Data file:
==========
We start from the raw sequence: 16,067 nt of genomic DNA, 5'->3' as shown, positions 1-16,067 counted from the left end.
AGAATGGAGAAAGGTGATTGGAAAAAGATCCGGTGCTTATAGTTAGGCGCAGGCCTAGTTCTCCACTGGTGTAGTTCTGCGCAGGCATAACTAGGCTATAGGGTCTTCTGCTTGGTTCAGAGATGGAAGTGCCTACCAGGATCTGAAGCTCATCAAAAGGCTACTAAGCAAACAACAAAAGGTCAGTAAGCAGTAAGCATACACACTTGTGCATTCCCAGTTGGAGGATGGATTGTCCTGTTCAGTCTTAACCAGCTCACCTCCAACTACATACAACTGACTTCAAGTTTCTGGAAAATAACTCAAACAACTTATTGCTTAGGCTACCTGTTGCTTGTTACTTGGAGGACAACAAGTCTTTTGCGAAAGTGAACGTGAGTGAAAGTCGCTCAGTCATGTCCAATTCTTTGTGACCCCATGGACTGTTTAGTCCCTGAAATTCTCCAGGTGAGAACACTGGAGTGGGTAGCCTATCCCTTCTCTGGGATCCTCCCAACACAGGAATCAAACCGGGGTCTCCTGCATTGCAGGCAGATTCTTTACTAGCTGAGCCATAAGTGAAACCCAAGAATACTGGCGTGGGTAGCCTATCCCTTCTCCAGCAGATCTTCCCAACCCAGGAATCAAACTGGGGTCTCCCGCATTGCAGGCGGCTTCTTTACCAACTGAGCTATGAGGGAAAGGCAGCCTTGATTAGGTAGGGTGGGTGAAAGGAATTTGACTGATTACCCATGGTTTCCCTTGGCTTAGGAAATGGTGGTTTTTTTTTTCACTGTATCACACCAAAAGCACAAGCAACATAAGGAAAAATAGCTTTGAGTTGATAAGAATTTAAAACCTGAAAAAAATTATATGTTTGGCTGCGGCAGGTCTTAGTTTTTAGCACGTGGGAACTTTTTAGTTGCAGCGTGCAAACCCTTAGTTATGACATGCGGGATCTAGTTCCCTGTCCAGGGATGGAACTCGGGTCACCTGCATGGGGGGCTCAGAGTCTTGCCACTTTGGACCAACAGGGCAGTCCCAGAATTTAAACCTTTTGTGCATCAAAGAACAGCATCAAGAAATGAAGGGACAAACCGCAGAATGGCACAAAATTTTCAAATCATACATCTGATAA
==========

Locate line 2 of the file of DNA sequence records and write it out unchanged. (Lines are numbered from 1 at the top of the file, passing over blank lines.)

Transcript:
AGAATGGAGAAAGGTGATTGGAAAAAGATCCGGTGCTTATAGTTAGGCGCAGGCCTAGTTCTCCACTGGTGTAGTTCTGCGCAGGCATAACTAGGCTATAGGGTCTTCTGCTTGGTTCAGAGATGGAAGTGCCTACCAGGATCTGAAGCTCATCAAAAGGCTACTAAGCAAACAACAAAAGGTCAGTAAGCAGTAAGCATACACACTTGTGCATTCCCAGTTGGAGGATGGATTGTCCTGTTCAGTCTTAACCAGCTCACCTCCAACTACATACAACTGACTTCAAGTTTCTGGAAAATAACTCAAACAACTTATTGCTTAGGCTACCTGTTGCTTGTTACTTGGAGGACAACAAGTCTTTTGCGAAAGTGAACGTGAGTGAAAGTCGCTCAGTCATGTCCAATTCTTTGTGACCCCATGGACTGTTTAGTCCCTGAAATTCTCCAGGTGAGAACACTGGAGTGGGTAGCCTATCCCTTCTCTGGGATCCTCCCAACACAGGAATCAAACCGGGGTCTCCTGCATTGCAGGCAGATTCTTTACTAGCTGAGCCATAAGTGAAACCCAAGAATACTGGCGTGGGTAGCCTATCCCTTCTCCAGCAGATCTTCCCAACCCAGGAATCAAACTGGGGTCTCCCGCATTGCAGGCGGCTTCTTTACCAACTGAGCTATGAGGGAAAGGCAGCCTTGATTAGGTAGGGTGGGTGAAAGGAATTTGACTGATTACCCATGGTTTCCCTTGGCTTAGGAAATGGTGGTTTTTTTTTTCACTGTATCACACCAAAAGCACAAGCAACATAAGGAAAAATAGCTTTGAGTTGATAAGAATTTAAAACCTGAAAAAAATTATATGTTTGGCTGCGGCAGGTCTTAGTTTTTAGCACGTGGGAACTTTTTAGTTGCAGCGTGCAAACCCTTAGTTATGACATGCGGGATCTAGTTCCCTGTCCAGGGATGGAACTCGGGTCACCTGCATGGGGGGCTCAGAGTCTTGCCACTTTGGACCAACAGGGCAGTCCCAGAATTTAAACCTTTTGTGCATCAAAGAACAGCATCAAGAAATGAAGGGACAAACCGCAGAATGGCACAAAATTTTCAAATCATACATCTGATAA